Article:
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Tech Forcing Risks

Edward A. Reid Jr.
Posted On:
Jun 22, 2021 at 3:00 AM
Climate Change

Technology forcing is a regulatory strategy that establishes currently unachievable and uneconomic performance standards to be met at some future point in time. ... Basically, technology forcing sets regulatory standards and provides incentives for achieving the standards or disincentives for not achieving them.”

The setting of technology forcing standards typically is based on a specific technology or technologies believed capable of enabling the standards to be achieved within the required timeframe. However, picking winners and losers from among unproven technologies by government bureaucrats with little or no experience in technology development and manufacturing is fraught with risk. Two recent examples of this risk in the solar energy field are Solyndra and Crescent Dunes (Tonopah).

One key risk with such failures is the massive, dedicated project funding, which can deprive other worthy projects of focus and funding. Another is the emotional investment on the part of the project funding organization, which frequently causes the failure to drag out over time and causes the funding organization to look negatively upon potentially competing technologies which might be achieving greater technical and economic success.

Another significant risk is that the selected technology might achieve the technical project goals, but at far higher cost than had been projected. A related risk is that other technologies being pursued in parallel might achieve higher performance or lower cost, or both. This was at least part of the cause of the Solyndra failure.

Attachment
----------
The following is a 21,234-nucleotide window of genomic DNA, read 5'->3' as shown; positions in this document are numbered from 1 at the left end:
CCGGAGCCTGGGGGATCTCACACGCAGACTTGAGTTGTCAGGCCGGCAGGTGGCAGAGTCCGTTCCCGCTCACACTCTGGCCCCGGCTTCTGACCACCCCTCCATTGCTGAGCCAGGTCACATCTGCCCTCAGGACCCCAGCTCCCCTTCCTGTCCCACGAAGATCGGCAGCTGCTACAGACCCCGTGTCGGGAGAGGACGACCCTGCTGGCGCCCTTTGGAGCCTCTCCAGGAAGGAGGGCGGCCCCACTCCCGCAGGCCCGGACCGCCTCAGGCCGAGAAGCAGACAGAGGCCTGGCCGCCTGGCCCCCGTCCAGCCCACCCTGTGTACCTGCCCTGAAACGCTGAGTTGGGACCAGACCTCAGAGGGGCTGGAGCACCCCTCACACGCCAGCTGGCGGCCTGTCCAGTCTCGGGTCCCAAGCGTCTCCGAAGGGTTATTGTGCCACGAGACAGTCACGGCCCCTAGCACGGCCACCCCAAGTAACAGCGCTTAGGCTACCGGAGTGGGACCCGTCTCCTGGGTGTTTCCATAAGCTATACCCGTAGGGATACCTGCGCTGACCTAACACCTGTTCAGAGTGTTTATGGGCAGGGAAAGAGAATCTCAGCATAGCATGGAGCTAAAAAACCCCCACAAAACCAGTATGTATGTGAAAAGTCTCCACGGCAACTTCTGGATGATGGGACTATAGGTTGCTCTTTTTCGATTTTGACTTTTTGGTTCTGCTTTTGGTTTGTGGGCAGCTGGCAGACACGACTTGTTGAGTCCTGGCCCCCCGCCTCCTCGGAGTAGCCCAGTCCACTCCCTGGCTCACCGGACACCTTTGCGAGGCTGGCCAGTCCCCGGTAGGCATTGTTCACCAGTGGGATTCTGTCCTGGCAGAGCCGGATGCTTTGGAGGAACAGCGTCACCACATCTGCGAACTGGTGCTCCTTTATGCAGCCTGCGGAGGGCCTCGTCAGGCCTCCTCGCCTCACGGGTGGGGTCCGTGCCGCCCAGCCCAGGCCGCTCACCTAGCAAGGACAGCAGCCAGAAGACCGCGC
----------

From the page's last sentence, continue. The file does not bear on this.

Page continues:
Yet another risk results from unforeseen operational issues. This risk contributed to the Tonopah failure, as operational interruptions allowed the molten salt used as the storage medium to solidify in the storage system components, leaving a very difficult recovery challenge. The Ivanpah solar power tower, which does not incorporate thermal energy storage, requires the use of natural gas to start the boilers each day, which are then heated by the concentrated solar energy.

Finally, there are environmental risks with solar power towers, sometimes known as “rapid raptor roasters”. Bats and birds, including large raptors, are incinerated when they fly through the concentrated solar energy beams aimed at the central boiler. Some of these birds are federally protected, but no approach to preventing their passage into the solar beam has been developed. This issue also affects wind turbine generators, sometimes known as “rapid raptor choppers”. While many environmentalists are concerned about these bat and bird kills, they are reluctant to be too vocal about the two technologies viewed as the path to elimination of fossil fuels in power generation.

The expansion of wind generation into more populated areas has raised concerns about the low frequency “beating” noise produced by the turbines and the associated vibration. Citizen resistance to industrial wind farms is growing, delaying or preventing their installation. This issue and others are refocusing interest on offshore wind systems, which offer the potential of higher power output per generator. However, the height of the wind turbine mountings and their distance offshore leaves them visible from the shore, raising economic concerns in beach resorts. There are also unanswered questions regarding the survivability of offshore wind turbines along the US Atlantic and Gulf coasts, which are subject to hurricane force winds and high seas. It now seems likely that one or more offshore wind farms will be developed before these questions are answered.

History has clearly demonstrated that the shorter the timeframe allowed for compliance, the higher the cost of compliance, as immature technologies are rushed into service. The current 14 year timeframe for compliance with net zero emissions regulations for power generation is a very short time to achieve the massive realignment of this critical energy sector.